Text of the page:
Pharmacology Update: Enfuvirtide (Fuzeon—Roche Pharmaceuticals)
By William T. Elliott, MD, FACP, and James Chan, PharmD, PhD
The FDA recently approved a new class of antiretroviral drug for treatment of patients with resistant HIV infections. Enfuvirtide (T-20), a synthetic 36-amino acid peptide fusion inhibitor, received an accelerated approval by the FDA. In contrast to existing antiretroviral agents that inhibit replication of HIV-1, enfuvirtide inhibits the entry of the virus into cells by inhibiting the fusion of viral and cellular membranes. The drug, which has made news because of its $20,000 per year price tag, will be marketed by Roche Pharmaceuticals as "Fuzeon."
Enfuvirtide is approved for use in combination with other retroviral agents for the treatment of HIV-1 infection in treatment-experienced patients with evidence of HIV-1 replication despite ongoing antiretroviral therapy. It is approved for use in adults and children 6 years of age or older.1
The recommended dose in adults is 90 mg given subcutaneously twice daily. The drug can be injected into the upper arm, anterior thigh, or abdomen. Injection should be given at a different site from the preceding site. The dose in pediatric patients (aged 6-16) is 2 mg/kg twice daily up to a maximum of 90 mg per dose. Body weight should be monitored so that the dose could be adjusted.1
Enfuvirtide is available as 90-mg single-use vials.
Enfuvirtide provides a new site of action and is the first approved fusion inhibitor of HIV entry. It provides an option for patients who have used other antiretroviral drugs and shows evidence of continual viral replication. The addition of enfuvirtide to an optimized combination resulted in improved virologic and immunologic response compared to an optimized regimen alone.3-5 HIV-1 isolates resistant to other antiretroviral agents such as nucleoside reverse transcriptase inhibitors, non-nucleoside reverse transcriptase inhibitors, and protease inhibitors have been found to be susceptible to enfuvirtide in vitro.1 Enfuvirtide does not affect drugs metabolized by CYP450 isoenzymes and it does not appear to interact with other antiretroviral agents.
Enfuvirtide requires twice-daily subcutaneous injection. Injection-site reactions were the most common adverse events as 98% of patients experienced at least 1 reaction. Pain/discomfort requiring analgesics occurred in 9% of patients. Other local adverse events included induration, erythema, and nodules and cysts. About 3% of patients discontinued treatment due to local adverse events.3-5 A higher incidence of bacterial pneumonia has been reported in phase III clinical trials compared to the control. Risk factors for pneumonia include low initial CD4 cell counts, high viral load, intravenous drug use, smoking, and prior respiratory disease. Hypersensitivity reactions and immune-mediated adverse events have also been reported. Resistant isolates have been recovered from patients treated with enfuvirtide.1 The long-term effectiveness of enfuvirtide is not known at this time.
Enfuvirtide is the first in a new class of antiretrovirals, the fusion inhibitors, drugs which block gp-41-mediated fusion of HIV-1 to the D4+ host cell.2 The accelerated approval of enfurvirtide was based on 2 24-week phase III studies involving about 1000 patients. TORO-1 (T-20 vs Optimized Regimen Only [OB]) was conducted in North America and Brazil and TORO-2 in Europe and Australia.3-5 Eligible patients had greater than 3 months (TORO-2) or 6 months (TORO-1) prior experience with 3 classes of antiretroviral drugs and HIV-1 RNA of at least 5000 copies/mL. They were randomized to an optimized regimen of 3-5 agents that was based on prior history and baseline genotypic and phenotypic resistance with or without enfuvirtide. Analysis at 24 weeks was based on intent to treat and last observation carried forward. In TORO-1, viral RNA had a reduction of 1.696 log for enfuvirtide compared to a reduction of 0.764 log for OB alone (P < 0.0001). The median baseline viral load was 5.2 logs for each arm.3,4 Mean changes in CD4+ were +76 cells/mm3 and 32 cells/mm3, respectively (P < 0.0001). In TORO-2, viral RNA was reduced by 1.43 log for enfuvirtide compared to 0.65 for OB (P < 0.0001). Both arms had a baseline viral RNA of 5.1 log.5 Overall 52% of enfuvirtide patients had a 1 log or greater reduction in HIV RNA compared to 26% for OB, and 23% of enfuvirtide patients had HIV RNA < 50 copies/mL compared to 9% for OB.1 Patients who discontinued treatment ranged from 11.3% to 17% for enfuvirtide and 5% to10.9% for OB. The drug has also been studied in 35 pediatric patients, aged 6-16 years in 2 open-label trials with viral response similar to adults.1 Enfuvirtide is expected to cost about $20,000 per year.6 The drug will be provided through a progressive distribution plan and will be shipped through a sole distributor.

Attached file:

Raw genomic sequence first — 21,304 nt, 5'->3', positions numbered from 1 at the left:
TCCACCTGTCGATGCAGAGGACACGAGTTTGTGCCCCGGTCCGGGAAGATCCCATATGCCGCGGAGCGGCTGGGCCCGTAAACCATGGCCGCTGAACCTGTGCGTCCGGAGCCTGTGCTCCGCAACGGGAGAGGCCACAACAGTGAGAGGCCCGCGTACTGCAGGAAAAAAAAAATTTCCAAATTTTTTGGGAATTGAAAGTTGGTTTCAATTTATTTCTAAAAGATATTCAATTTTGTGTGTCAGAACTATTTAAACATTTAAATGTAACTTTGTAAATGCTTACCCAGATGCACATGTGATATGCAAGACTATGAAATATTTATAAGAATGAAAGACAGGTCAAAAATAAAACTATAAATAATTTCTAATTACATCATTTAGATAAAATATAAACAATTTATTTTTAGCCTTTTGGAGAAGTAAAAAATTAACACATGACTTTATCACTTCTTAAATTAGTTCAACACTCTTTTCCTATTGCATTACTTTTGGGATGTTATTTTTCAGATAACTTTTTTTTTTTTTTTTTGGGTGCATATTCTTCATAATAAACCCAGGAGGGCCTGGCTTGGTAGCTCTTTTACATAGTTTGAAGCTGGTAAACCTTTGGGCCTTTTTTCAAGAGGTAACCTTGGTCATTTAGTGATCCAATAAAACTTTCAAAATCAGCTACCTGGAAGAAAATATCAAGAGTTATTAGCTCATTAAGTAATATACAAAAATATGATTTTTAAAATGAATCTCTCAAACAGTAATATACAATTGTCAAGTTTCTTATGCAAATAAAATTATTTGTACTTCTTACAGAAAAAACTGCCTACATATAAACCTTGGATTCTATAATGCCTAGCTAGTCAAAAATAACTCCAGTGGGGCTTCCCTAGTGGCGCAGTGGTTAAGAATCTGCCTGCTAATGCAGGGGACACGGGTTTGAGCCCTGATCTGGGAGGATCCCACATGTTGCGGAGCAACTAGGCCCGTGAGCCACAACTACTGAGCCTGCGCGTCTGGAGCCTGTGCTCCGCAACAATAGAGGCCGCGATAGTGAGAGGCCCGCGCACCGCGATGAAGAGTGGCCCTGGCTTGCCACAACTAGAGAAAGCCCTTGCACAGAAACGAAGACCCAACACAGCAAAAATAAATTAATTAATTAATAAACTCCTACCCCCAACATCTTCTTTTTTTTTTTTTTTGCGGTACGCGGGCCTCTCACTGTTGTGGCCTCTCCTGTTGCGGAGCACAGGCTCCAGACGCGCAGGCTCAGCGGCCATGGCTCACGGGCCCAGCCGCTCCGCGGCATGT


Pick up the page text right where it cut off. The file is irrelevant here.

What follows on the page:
Enfuvirtide provides an effective option to patients as an add-on to an optimized background regimen in treatment-experienced patients with viral replication despite continuing antiretroviral therapy. Roche indicated that the supply of enfuvirtide would be limited, and it expects to have enough for 12,000 to 15,000 patients in 2003 and up to 32,000 in 2004.6
Dr. Elliott is Chair, Formulary Committee, Northern California Kaiser Permanente and Asst. Clinical Professor of Medicine, University of California-San Francisco. Dr. Chan is Pharmacy Quality and Outcomes Manager, Kaiser Permanente, Oakland, CA.
1. Fuzeon Product Information. Roche Pharmaceuticals. March 2003.
2. Chen RY, et al. Expert Opin Investig Drugs. 2002; 11(12):1837-1843.
3. Lalezari JP, et al. www.nejm.org. Article will appear in May 29, 2003 edition of N Engl J Med.
4. Henry K, et al. Int Conf AIDS 2002. Jul 7-12;14abstract#LBOr19B.
5. Clotet B, et al. Int Conf AIDS 2002. Jul 7-12;14abstract#LBOr19A.
6. FDC Report. The Green Sheet. 2003;52(12):1-2.